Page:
The pre-emption action of 1841 provided a means where settlers could make claims and legalize ownership at a land office by paying the official land price of $1.25 an acre. However, this could only be done on surveyed land. What was a early homesteader to do? They formed organizations to insure that who ever claimed the land got it when the land was offered for sale. Physical force and intimidation were sometimes used to insure that speculators didn’t get their land.
Surveying of Minnesota took place during the 1850’s and by 1857 land could be claimed in southern Minnesota at US government land office in Brownsville in Houston County. And as surveying progressed across southern Minnesota, land offices open later in Chatfield, then Winnebego City, Jackson, and finally Worthington. Not all land could be claimed. Some parcels were reserved for veterans of the wars (or their widows) and other land was given to Indian guides and scouts who helped during the wars. These tracts were typically sold immediately to settlers at the government price with the money going to widows or Indians. This was the case in Vernon Township.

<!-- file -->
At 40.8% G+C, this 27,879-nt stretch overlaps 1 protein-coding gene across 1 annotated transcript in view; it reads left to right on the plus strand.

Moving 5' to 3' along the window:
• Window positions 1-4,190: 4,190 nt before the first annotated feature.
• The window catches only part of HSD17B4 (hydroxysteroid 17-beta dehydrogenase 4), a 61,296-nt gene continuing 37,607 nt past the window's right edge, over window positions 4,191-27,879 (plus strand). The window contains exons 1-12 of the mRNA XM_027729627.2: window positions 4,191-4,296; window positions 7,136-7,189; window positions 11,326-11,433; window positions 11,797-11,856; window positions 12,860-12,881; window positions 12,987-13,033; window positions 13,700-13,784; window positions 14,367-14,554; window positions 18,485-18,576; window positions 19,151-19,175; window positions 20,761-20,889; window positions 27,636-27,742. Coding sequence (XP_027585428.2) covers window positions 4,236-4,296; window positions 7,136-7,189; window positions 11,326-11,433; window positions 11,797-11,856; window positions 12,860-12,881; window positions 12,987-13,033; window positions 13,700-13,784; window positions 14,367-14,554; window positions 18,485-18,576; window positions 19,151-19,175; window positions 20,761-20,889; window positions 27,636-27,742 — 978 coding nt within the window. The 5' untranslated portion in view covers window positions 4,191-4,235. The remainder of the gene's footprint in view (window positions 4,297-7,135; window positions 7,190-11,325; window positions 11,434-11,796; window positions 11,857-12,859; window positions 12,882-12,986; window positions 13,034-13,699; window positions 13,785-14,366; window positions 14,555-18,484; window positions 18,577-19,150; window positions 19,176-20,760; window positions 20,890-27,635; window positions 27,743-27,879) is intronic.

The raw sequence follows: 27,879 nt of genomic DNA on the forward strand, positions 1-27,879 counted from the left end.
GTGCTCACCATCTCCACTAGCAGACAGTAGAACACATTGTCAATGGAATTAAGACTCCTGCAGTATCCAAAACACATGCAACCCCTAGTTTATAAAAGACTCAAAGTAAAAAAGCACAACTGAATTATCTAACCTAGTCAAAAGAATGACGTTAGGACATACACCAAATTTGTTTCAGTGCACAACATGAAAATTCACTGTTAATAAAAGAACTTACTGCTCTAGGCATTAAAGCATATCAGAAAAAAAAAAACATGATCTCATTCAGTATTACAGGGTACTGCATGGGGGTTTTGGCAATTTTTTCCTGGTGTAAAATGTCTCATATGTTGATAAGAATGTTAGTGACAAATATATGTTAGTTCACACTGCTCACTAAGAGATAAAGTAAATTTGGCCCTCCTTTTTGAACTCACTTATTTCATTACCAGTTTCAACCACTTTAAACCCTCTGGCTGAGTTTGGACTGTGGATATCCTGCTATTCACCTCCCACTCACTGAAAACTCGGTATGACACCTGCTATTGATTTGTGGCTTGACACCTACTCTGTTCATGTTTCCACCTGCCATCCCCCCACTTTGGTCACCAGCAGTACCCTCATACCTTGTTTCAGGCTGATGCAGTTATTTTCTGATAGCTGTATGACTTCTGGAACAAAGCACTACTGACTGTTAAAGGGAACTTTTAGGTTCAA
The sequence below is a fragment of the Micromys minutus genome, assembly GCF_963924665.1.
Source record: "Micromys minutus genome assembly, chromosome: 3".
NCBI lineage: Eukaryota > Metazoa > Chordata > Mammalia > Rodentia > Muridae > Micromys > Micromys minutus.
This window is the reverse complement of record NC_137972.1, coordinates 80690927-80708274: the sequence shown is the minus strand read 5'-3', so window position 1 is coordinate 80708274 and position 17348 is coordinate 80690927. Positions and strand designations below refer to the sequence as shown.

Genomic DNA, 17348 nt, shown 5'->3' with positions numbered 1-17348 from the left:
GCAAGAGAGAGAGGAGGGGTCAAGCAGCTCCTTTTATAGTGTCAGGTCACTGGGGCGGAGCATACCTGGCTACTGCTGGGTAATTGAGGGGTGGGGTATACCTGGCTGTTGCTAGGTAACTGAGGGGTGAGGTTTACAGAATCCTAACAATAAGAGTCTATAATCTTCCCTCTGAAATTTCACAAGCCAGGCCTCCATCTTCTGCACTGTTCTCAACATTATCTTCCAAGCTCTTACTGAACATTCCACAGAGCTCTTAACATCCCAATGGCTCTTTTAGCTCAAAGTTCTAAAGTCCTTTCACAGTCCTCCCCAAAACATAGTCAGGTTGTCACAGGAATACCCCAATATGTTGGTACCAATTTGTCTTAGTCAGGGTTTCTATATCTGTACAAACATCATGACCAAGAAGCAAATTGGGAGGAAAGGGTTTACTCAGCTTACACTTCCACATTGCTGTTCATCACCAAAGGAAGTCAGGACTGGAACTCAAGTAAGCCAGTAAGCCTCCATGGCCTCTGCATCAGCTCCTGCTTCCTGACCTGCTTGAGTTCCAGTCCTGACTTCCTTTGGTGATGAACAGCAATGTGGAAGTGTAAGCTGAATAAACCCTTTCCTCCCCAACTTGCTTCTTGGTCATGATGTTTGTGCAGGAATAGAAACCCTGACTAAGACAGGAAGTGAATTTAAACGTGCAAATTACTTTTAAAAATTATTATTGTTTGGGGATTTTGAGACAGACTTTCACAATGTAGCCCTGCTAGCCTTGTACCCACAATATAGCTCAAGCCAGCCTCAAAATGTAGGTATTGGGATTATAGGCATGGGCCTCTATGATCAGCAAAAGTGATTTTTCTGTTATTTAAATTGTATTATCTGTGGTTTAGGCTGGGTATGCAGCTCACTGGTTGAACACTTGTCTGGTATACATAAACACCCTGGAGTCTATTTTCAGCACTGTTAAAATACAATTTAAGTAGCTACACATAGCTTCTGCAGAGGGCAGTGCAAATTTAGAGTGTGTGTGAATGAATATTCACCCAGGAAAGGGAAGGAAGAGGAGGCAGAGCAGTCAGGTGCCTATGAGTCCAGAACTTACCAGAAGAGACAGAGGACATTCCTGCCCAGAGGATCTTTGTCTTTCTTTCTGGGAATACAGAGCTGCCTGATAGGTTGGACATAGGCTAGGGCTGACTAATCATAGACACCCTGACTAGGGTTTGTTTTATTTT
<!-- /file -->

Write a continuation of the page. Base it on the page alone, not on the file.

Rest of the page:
In addition there were parcels allotted to railroad companies to fund the development of the rail roads through the state. These too were usually sold to settlers with the money going directly to the companies to fund construction of the rail lines.